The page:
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I would like to know why do you improve security to your sessions if you change session.save_path from the default /tmp to a real directory in your home directory before public_html?

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If multiple applications write their sessions in the same directory, this can potentially allow a user to manipulate the content of its session, and bypass the security of an other application.

For example, if application A relies on $_SESSION['is_admin'] to be set to true for admin users, and application B allows the user to set $_SESSION['is_admin'] to true, then the user can become admin on application A.

Setting a session.save_path different to each application avoids this problem.

If you don't control the other applications running on the same server, you should either store the sessions in a directory that's not accessible by other application, or crypt the sessions so that other applications can't read and modify them.

See this slide (starting at page 15).

The PHP suhosin patch / module can encrypt your session automatically.


PHP has to periodically walk though all session in session.save_path in order to remove the expired sessions. Having too many session in this directory can degrade performance.

If you have a different session.save_path per application, you have less session in each session directory.

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Thank you for this. I have only one application that makes use of sessions in my shared hosting. My question is why changing the path from /tmp to home/here (before public_html) improves security ? What I am saying comes from supernifty.com.au/blog/2008/04/19/… and other articles. –  Xalloumokkelos Aug 25 '11 at 11:36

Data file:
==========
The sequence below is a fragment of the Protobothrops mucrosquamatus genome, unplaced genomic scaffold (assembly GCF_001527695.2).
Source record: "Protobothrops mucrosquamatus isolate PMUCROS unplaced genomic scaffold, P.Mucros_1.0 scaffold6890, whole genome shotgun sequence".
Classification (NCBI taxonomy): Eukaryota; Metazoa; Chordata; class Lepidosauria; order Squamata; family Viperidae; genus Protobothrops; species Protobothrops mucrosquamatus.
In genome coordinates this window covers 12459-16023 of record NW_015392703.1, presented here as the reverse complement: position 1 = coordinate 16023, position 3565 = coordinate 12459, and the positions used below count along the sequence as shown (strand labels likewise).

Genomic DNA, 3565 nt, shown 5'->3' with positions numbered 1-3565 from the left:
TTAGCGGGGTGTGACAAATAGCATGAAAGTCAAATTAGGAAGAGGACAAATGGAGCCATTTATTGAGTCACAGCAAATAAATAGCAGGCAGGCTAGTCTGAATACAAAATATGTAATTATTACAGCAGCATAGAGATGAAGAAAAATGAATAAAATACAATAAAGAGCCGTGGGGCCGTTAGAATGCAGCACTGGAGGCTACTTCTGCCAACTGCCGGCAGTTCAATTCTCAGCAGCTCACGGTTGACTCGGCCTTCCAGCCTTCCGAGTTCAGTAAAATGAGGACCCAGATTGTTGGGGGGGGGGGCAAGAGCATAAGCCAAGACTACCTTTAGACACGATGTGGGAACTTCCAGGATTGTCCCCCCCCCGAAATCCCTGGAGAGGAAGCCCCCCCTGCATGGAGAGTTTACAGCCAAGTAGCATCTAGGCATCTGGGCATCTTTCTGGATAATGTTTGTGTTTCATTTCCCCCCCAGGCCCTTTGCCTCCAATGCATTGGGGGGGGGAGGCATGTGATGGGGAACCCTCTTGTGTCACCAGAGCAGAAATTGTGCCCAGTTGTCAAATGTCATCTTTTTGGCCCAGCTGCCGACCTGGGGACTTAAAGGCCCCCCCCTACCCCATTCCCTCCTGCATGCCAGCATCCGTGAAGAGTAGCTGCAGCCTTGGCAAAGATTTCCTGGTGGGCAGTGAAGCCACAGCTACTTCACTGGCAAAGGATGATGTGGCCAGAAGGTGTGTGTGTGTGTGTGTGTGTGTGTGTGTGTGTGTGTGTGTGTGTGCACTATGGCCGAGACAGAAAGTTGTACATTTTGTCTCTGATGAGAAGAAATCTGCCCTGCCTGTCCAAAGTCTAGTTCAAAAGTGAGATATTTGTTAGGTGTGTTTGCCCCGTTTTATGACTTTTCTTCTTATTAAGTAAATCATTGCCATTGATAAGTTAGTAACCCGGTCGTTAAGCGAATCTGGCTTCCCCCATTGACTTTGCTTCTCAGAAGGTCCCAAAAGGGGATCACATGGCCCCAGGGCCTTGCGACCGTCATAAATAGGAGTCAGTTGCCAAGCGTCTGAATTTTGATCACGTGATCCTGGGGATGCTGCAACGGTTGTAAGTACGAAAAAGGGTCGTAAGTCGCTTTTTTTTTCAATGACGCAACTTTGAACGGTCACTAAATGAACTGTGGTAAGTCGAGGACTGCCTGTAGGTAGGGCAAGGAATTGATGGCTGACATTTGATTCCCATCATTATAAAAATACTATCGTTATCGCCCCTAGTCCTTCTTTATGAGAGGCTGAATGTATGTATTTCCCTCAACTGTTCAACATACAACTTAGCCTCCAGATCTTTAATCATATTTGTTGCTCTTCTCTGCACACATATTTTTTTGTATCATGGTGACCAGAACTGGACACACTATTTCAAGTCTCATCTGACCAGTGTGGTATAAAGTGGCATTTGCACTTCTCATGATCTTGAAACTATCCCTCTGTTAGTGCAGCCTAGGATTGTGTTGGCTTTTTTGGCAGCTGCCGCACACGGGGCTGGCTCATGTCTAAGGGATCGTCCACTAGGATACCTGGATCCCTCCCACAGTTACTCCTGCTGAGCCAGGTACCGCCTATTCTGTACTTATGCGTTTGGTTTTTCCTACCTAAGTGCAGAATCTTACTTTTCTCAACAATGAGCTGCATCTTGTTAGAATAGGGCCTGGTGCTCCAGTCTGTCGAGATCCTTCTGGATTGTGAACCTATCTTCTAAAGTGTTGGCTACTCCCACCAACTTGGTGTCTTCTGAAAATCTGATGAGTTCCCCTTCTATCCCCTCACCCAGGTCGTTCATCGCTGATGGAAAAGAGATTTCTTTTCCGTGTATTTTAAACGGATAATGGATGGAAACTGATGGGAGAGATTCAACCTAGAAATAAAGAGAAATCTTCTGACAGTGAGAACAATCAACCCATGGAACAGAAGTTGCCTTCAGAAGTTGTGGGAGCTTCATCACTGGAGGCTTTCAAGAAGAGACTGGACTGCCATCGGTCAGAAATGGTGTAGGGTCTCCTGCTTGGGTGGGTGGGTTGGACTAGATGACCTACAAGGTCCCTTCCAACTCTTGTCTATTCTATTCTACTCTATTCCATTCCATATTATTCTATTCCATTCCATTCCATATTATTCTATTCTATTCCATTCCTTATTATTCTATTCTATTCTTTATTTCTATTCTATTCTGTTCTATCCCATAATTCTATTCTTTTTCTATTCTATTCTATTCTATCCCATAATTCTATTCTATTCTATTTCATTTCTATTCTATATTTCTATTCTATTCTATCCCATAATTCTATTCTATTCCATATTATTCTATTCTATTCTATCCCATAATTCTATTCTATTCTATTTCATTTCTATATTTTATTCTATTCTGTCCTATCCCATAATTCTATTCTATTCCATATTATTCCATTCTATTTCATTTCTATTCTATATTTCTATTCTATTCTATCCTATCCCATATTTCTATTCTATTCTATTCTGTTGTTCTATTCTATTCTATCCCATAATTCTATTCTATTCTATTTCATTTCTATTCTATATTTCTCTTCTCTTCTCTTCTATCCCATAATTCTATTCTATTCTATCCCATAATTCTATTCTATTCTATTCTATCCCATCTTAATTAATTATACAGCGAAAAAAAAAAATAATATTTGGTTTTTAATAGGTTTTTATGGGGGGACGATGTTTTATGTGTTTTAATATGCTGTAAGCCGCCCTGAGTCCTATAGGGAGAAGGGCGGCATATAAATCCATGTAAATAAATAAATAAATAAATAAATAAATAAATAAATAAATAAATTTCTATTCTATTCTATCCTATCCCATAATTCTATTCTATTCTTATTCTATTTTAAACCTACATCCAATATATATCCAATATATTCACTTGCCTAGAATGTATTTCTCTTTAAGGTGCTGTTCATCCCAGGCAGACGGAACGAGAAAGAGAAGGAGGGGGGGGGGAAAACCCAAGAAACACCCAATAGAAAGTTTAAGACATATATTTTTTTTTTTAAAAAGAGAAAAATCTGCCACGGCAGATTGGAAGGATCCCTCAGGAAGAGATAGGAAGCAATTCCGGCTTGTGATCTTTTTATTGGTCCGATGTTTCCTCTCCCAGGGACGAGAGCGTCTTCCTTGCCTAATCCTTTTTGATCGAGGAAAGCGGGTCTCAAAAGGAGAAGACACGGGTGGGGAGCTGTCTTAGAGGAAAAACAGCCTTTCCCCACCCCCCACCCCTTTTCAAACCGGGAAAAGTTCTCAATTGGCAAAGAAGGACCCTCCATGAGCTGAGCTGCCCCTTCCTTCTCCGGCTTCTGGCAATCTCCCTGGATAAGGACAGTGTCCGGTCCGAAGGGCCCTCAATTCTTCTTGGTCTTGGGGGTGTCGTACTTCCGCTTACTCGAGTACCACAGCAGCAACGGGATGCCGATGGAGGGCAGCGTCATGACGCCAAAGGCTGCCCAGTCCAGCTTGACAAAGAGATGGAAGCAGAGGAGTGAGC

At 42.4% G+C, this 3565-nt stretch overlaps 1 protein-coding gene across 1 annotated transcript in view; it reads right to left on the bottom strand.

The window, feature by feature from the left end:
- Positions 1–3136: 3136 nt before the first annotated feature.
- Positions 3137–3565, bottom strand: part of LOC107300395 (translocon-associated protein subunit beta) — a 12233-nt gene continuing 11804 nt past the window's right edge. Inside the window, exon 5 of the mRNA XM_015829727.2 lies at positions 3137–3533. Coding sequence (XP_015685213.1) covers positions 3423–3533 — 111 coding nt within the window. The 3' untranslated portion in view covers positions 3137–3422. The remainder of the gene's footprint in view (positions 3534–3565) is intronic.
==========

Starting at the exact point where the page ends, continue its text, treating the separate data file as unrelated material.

This is a shared host, so there is multiple applications running on the same server, and you don't control other applications. So you must put your sessions in a directory that's not accessible by the other applications; changing session.save_path allows exactly that. –  arnaud576875 Aug 25 '11 at 11:42
Oh, now I get the point. To clear up my mind, changing the path from temp to your account prevents other shared owners (and only them) to mess up with your sessions ? Of course the folder will be before public_html. Is that right ? –  Xalloumokkelos Aug 25 '11 at 11:48
Thats right, if other shared owners can't read and write this directory (and if they can't set their session.save_path to your own home directory). –  arnaud576875 Aug 25 '11 at 11:50
What permissions does this folder have to have ? 644 ? Or because is before public_html it does not matter. –  Xalloumokkelos Aug 25 '11 at 12:10

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